Saturday, January 24, 2015

FILM: Still Alice

Still Alice features a heart-wrenching performance by Julianne Moore portraying a smart, successful woman in her 50s struck with early onset Alzheimer’s disease. The film captures her experience and the impact to her husband (Alec Baldwin) and three grown children (Kristin Stewart, Kate Bosworth, Hunter Parrish). Moore’s performance combine with subtle, skillful direction, cinematography, score, and make-up to give subjective impact to the main character’s decline. In some scenes to visualize her disorientation, the focal length tightens so that she is sharp while the world around her blurs. In one scene, where she’s been running and suddenly finds herself lost on what should be the familiar ground of the university campus where she teaches, her panic becomes palpable as the focus tightens and the sound zeroes in on her sharp intakes of breath. In some scenes, the score by a string ensemble subtly deconstructs, to where the strings are just slightly out of synch in time or wavering in tune, not dissonant but kind of the sound of an orchestra tuning before the performance starts. In another scene, where she is viewing a video that her past self has recorded for her future self, the video of her past self is in crisp focus, clear voice, and sharp colors, while her actual present self is subtly muted in color and less distinct. All of these elements of film craft are skillfully combined to great effect to convey her experience. The main character gives a powerful speech at the center of the film, but unlike other works with heavy-handed speeches inserted into the book (Atlas Shrugged, for example), the speech scene is moving and integral to the story. Bring Kleenex, but do see this film (unless the subject is too close to home, in which case a pass is completely understandable). Julianne Moore is squarely in Best Actress territory here, and I’d also call out Kristin Stewart’s performance as one of the daughters, and the co-writer/director team of Wash Westmoreland and Richard Glatzer (who also brought us the wonderful Quincea├▒era).

My Favorite Films of 2014

So now that the Academy of old white guys have nominated the best films of (the last six weeks of) 2014, I'll throw in my totally idiosyncratic list of films that I liked in 2014. I'm not keen on picking "bests", so I'll just tell you what I liked, in no particular order, other than I'll put up front the ones I think have been unjustly overlooked and get to the bigger names later, making up my own categories as I go along.

Chef. For me, one of the most enjoyable films of the year. Firstly, it's about food and people who love food, so of course this film had me at amuse bouche. And the shots of the food were absolutely mouthwatering. But more than that, I loved the theme of a guy trying to figure out how to pursue his passion and artistic expression at the same time as meeting the practicalities of doing something that pays. It was a film about finding professional integrity, with a nice side order of father-son relationship. It was a feel good story with a fresh creative angle, inspired in part by the real life story of Roy Choi (who consulted on the film, and don't miss the behind-the-scene shot after the credits of Choi giving Favreau a cooking lesson). I think Jon Favreau, who wrote, directed, and starred in this did a great job of all three. As a foodie, I naturally also really enjoyed The Hundred-Foot Journey. Food, France, and Helen Mirren are a guaranteed recipe for something wonderful, and it was. But for real heart, character, and story, I think Chef was carnitas while Journey was a light air-filled souffl├ę.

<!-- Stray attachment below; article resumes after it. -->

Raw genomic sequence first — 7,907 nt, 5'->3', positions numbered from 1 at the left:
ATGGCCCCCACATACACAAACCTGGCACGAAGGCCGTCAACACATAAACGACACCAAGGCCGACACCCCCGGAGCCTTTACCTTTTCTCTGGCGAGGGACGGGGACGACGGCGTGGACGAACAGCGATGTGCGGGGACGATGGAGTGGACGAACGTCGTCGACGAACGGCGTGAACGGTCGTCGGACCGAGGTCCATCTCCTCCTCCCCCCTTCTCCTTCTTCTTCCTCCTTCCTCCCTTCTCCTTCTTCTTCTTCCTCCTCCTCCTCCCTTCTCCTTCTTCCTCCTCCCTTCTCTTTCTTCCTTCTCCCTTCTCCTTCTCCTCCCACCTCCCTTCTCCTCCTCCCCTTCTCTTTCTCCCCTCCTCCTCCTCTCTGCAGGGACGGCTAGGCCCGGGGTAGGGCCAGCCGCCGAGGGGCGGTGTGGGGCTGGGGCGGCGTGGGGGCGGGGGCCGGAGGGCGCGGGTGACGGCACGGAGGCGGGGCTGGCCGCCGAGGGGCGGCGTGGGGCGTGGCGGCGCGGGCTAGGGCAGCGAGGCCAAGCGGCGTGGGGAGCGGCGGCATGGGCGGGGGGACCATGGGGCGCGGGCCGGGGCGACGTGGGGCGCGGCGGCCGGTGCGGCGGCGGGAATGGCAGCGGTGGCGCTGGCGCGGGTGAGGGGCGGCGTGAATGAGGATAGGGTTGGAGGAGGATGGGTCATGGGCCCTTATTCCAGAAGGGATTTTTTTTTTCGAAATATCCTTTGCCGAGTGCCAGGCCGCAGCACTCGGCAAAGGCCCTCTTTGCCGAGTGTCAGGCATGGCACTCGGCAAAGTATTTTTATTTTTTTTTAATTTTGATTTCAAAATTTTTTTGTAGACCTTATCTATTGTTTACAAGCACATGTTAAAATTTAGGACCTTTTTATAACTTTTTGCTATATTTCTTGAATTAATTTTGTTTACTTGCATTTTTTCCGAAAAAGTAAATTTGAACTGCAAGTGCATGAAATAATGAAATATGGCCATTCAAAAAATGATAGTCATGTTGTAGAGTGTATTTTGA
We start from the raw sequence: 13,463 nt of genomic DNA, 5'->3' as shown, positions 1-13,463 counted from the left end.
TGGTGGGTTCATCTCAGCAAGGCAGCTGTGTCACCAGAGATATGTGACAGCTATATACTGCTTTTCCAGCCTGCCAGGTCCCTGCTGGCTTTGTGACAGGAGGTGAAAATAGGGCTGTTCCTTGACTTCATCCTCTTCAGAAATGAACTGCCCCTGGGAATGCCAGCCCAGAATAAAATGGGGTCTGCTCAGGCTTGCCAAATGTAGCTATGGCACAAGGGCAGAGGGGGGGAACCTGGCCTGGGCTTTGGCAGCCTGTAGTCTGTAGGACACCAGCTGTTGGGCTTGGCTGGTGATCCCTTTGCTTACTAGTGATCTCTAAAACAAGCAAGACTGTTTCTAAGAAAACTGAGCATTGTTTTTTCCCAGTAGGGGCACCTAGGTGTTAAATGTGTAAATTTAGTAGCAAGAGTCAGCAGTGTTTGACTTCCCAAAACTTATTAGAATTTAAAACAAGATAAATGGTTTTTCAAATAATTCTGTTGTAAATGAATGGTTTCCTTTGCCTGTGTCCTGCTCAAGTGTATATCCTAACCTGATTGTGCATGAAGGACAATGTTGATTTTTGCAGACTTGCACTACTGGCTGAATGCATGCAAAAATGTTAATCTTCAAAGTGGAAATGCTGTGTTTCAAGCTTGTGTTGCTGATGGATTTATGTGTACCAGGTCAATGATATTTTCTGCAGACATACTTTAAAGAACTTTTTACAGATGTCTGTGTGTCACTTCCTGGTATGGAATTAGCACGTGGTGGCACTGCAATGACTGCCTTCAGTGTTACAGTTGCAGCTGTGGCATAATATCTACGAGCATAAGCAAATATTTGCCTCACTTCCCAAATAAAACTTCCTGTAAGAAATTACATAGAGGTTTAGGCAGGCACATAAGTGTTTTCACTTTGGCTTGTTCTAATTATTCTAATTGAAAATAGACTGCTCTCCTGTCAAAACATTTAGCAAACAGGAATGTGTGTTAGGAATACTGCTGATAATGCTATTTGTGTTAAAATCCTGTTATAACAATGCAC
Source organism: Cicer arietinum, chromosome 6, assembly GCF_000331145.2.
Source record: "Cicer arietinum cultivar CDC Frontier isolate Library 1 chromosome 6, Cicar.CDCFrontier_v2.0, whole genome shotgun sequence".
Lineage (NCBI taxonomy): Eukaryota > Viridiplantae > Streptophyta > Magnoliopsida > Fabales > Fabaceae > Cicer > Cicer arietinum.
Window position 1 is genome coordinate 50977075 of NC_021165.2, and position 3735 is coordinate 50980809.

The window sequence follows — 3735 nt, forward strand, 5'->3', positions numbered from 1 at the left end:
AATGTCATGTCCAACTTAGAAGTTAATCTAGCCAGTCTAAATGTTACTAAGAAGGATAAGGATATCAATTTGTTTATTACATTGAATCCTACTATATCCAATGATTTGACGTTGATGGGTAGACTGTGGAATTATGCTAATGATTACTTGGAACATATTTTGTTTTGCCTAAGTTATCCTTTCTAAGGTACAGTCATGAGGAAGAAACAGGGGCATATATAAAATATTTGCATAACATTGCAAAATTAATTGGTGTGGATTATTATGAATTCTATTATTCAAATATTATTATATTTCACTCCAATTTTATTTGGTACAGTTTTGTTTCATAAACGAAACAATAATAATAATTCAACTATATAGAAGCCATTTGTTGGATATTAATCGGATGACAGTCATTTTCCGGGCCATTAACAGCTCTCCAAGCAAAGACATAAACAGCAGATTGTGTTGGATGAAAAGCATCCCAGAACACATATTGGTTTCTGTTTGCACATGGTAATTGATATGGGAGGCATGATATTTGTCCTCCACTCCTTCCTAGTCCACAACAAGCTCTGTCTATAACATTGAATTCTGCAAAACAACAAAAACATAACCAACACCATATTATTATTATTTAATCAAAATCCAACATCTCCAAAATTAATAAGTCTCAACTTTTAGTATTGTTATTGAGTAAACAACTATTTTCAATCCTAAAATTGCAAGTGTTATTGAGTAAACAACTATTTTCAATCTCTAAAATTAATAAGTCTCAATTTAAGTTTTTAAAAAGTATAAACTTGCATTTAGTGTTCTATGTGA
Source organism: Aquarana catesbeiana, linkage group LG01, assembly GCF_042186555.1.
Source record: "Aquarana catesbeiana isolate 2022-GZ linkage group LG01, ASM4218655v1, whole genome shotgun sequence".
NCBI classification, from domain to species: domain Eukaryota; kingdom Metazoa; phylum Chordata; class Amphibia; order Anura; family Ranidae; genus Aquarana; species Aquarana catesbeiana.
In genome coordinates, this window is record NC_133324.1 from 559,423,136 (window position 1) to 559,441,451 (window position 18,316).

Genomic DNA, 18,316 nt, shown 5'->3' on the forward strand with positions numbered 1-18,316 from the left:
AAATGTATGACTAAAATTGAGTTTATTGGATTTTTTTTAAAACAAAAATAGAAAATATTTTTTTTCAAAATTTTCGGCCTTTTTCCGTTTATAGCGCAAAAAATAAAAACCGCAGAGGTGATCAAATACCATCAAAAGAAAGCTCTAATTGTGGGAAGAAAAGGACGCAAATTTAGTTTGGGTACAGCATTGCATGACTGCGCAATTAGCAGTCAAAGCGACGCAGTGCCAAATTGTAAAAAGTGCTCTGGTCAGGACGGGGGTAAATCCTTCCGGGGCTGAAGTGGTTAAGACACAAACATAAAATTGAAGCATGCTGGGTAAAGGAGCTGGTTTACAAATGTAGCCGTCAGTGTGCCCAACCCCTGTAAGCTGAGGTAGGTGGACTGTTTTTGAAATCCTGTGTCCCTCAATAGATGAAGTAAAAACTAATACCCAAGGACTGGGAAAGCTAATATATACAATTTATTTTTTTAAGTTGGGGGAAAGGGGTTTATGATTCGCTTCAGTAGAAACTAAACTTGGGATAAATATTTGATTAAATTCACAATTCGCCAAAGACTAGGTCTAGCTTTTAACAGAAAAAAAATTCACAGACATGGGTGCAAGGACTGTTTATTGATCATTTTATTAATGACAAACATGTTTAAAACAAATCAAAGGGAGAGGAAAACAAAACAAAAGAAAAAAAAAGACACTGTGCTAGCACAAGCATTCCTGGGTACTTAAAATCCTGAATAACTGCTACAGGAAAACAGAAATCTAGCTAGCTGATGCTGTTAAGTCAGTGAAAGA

Calvary. A stunning story with a commanding performance by Brendan Gleeson as a priest in a small coastal Irish parish. The film opens with an explosive revelation that colors the rest of the film, as we watch the priest tending to his parishioners over the course of a week that may be his last. The townsfolk are a colorful lot who don't always appreciate the priest's efforts, but the story is an amazing one of faith, redemption, raw humanity, and a priestly calling in the midst of a broken church and real broken lives. Kudos to writer/director Jon Michael McDonagh, who also brought us the outstanding 2011 film The Guard.

Fading Gigolo. Remember when Woody Allen used to put out movies that were fun, funny, witty, insightful, and in love with New York? This is totally one of those movies. Although Woody Allen is in it, and it feels like peak vintage Woody Allen, it was written and directed by John Turturro, who also stars in it. I think Oscar has some kind of grudge against writer/director/actors, but Turturro does a great job of all three in this quirky, very original, very enjoyable film about a middle-aged florist who is pimped out by his friend to call on lonely or bored rich women, and ends up falling in love with an Orthodox Jewish widow. Only in New York. (Ironically, I found this to be a "better Woody Allen film" than the actual Woody Allen film this year, Magic in the Moonlight, which was clever and enjoyable, but no Midnight in Paris, and didn't have any of the warmth and humanity of Fading Gigolo.)

Love is Strange. A wonderfully tender and keen exploration of marriage and family relationships. When an older gay couple suffers a financial setback, they have to give up their apartment, and both temporarily impose on family and friends until they can get back on their feet. Great performances from Alfred Molina and John Lithgow in the lead roles. Director Ira Sachs ("Keep the Lights On") really steps up, delivering a lot of heart while still keeping it real.

Locke. It is absolutely astounding that a film set entirely in a car with one guy driving and talking on the cell phone about pouring concrete could turn out to be a completely gripping human drama, but trust me, it absolutely is. Obviously it's a bit more than just concrete, but that's the backdrop. The night before the biggest day of his career, the foreman of a skyscraper project has to make a life-changing decision that risks his job and his marriage. Tom Hardy's tour-de-force performance is riveting. Great job by English writer/director Steven Knight.